Market shrugs off battle of wills as AMCU gold strike nears four-month mark

Neal Froneman, CEO, Sibanye-Stillwater

SHARES in Sibanye-Stillwater are nearly 72% higher since the Association of Mineworkers & Construction Union (AMCU) started its strike at the company’s South African gold mines on November 25 last year.

In addition to discounting the impact of the strike – which implies for this year a continuation of the R20m per day in cash burn at the gold mines – investors also seem sanguine about a delay in Sibanye-Stillwater’s proposed takeover of Lonmin, the South African platinum group metal (PGM) producer.

The reason is the improvement in the palladium price, as well as rhodium, that Sibanye-Stillwater produces in relatively high proportion to platinum at its US-based PGM producer, Stillwater. Given that capital expenditure at the Stillwater Blitz expansion is largely sunk, it’s reasonable to assume Sibanye-Stillwater is able to withstand the strike at the gold premises in fair economic comfort.

According to Goldman Sachs and RBC Capital Markets, Sibanye-Stillwater is also expected to address the high level of debt on its balance sheet, a factor deemed the single largest risk to the company last year.

There’s also less concern regarding the chances of a secondary strike, if it is approved by the Labour Court, occurring at Sibanye-Stillwater’s platinum operations. And with national elections due on May 8, the rand is likely to be kept in check, until at least President Cyril Ramaphosa is re-elected, which seems likely.

In this scenario, there’s much less for Neal Froneman, CEO of Sibanye-Stillwater, to lose than Joseph Mathunjwa, the president of AMCU. The popular thought is that the strike has become personal between the two. That may be a factor, but cold economics will decide the ultimate outcome of the strike.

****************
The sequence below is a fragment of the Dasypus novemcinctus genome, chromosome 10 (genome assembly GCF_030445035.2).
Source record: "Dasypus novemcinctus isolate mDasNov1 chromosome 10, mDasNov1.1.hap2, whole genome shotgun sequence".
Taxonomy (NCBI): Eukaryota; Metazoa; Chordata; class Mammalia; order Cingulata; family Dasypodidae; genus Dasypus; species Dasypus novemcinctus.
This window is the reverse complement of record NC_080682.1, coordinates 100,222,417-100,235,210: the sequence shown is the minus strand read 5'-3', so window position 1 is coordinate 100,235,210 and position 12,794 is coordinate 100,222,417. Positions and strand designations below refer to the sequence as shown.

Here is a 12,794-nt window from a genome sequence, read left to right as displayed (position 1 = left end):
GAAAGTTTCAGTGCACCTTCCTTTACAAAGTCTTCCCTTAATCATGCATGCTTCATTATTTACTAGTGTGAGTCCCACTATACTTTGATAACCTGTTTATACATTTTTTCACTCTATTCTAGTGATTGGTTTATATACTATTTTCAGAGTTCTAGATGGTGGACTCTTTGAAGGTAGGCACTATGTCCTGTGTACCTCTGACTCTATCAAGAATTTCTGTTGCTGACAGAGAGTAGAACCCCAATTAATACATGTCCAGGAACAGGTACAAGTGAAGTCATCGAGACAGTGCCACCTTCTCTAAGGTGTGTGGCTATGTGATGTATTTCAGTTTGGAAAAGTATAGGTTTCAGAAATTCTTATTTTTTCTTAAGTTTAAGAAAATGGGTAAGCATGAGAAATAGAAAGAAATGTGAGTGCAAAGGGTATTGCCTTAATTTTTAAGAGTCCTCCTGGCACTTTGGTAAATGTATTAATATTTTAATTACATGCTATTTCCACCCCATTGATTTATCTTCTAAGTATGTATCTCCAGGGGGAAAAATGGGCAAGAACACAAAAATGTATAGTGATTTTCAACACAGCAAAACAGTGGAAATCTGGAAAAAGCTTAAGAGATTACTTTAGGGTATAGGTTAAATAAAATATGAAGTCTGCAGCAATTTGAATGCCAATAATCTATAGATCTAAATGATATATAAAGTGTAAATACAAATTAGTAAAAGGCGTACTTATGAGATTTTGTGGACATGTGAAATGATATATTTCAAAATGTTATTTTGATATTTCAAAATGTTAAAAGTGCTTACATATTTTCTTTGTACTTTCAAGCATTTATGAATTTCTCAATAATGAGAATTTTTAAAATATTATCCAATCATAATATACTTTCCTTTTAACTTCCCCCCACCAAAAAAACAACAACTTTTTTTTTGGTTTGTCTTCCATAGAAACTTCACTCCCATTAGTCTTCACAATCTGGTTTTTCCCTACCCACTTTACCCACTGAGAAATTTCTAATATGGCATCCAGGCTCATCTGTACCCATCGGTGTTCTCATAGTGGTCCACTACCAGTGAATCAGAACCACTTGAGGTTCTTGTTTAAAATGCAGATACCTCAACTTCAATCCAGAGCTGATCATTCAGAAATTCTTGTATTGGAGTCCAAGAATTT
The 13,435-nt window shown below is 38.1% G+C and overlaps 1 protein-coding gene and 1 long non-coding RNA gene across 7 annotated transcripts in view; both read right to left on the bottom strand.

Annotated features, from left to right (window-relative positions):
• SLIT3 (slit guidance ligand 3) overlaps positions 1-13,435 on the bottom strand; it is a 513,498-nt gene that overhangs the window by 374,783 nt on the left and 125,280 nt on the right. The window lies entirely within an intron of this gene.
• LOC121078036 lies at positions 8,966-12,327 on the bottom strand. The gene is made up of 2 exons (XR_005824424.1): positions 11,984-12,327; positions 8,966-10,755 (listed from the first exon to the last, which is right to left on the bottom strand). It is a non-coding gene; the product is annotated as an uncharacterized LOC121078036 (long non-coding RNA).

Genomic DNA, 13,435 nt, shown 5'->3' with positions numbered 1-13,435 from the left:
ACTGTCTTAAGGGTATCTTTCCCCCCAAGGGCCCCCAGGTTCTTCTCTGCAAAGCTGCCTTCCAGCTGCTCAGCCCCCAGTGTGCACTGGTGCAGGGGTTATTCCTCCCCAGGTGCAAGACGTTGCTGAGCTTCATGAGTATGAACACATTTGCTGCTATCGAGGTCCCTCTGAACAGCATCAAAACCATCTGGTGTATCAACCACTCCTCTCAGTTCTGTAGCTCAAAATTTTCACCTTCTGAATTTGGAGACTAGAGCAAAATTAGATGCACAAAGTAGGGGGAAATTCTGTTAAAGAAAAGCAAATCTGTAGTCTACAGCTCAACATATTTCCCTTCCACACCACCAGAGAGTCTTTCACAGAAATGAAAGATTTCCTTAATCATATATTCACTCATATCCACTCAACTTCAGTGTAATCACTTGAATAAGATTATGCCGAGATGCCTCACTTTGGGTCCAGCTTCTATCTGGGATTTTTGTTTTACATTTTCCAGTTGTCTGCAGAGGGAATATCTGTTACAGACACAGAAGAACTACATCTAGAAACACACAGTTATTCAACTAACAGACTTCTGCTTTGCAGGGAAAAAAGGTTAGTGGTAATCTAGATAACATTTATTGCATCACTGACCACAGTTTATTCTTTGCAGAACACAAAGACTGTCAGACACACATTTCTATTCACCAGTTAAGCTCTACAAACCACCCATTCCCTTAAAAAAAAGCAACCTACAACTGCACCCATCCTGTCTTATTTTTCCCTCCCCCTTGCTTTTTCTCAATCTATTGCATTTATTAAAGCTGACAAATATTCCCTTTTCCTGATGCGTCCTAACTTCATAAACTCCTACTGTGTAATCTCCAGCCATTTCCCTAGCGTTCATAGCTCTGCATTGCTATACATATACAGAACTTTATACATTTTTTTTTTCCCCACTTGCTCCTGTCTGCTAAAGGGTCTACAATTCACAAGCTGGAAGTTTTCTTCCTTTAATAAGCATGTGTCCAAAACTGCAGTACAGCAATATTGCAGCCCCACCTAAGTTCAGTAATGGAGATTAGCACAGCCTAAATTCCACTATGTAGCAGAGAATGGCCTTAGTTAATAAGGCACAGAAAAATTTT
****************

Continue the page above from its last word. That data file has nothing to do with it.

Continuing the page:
Already, Sibanye-Stillwater has plans in place to cut employment at its Driefontein and Beatrix gold mines by 6,700. The writing is on the wall: South Africa’s gold sector is in its final throes, yet AMCU is making a Colonel Custer of a last stand at the operations, hastening their closure.

Why then is AMCU persisting, recently turning down Sibanye-Stillwater’s most recent proposal aimed at ending the strike?

One view is that it’s become personal. First viewed as an effort to win more gold industry membership, then considered a stall-setting tactic ahead of Sibanye-Stillwater taking over Lonmin where AMCU is traditionally strong, the strike now seems major folly.

Mathunjwa has bet the farm. To back down now with platinum industry wage negotiations around the corner could end a reputation.

7 COMMENTS

  1. Over estimating the strength of the hand you were dealt with, and the poor is suffering the consequences. I would like to see how AMCU is going to get out of this one. I can only see the demise of a Union in my crystal ball.
    It would actually be nice to know how much Unions cost SA’s GDP growth (or lack there-of) over the last 25 years.
    Between corruption, state capture and silly strike seasons, it cost this country a lot, which can be seen in the GDP growth.
    There is 6,700 jobs on the line and I would thought it was time to take hands and work together to avoid this, and believe me there are options outside laying off people.
    BUT, will Mr Mathunjwa’s ego permit this?

  2. Yes, Mathunjwa is the head of AMCU, but the workers need to accept responsibility for the situation they find themselves in.

  3. It is impossible to cut 6700 employees, its only that they want the strike to come to the end,but however let them give them what they want ,”A LIVING WAGE”that’s all…..

  4. Mathunjwa is too proud to accept his mistake, how can a sane leader enjoy seeing his followers suffer on his watch, as long as his pocket is full and his bank account is loaded he doesn’t care about others, and I m telling you after strike he will be one of the many who will be blaming the SA government for lack of employment opportunities but he can’t see his contribution to that now…watch this space…!!!

  5. I would like to see this strike to end, I think NUM did wrong for joining unions that belongs to officials and leave Amcu out side,which one can understand that there is coraption played by num and employer

  6. Can Joseph let us all know how much he is paid every month? I can’t imagine it’s something he’s happy to share with his members for fear they would realise why he runs AMCU!!!!

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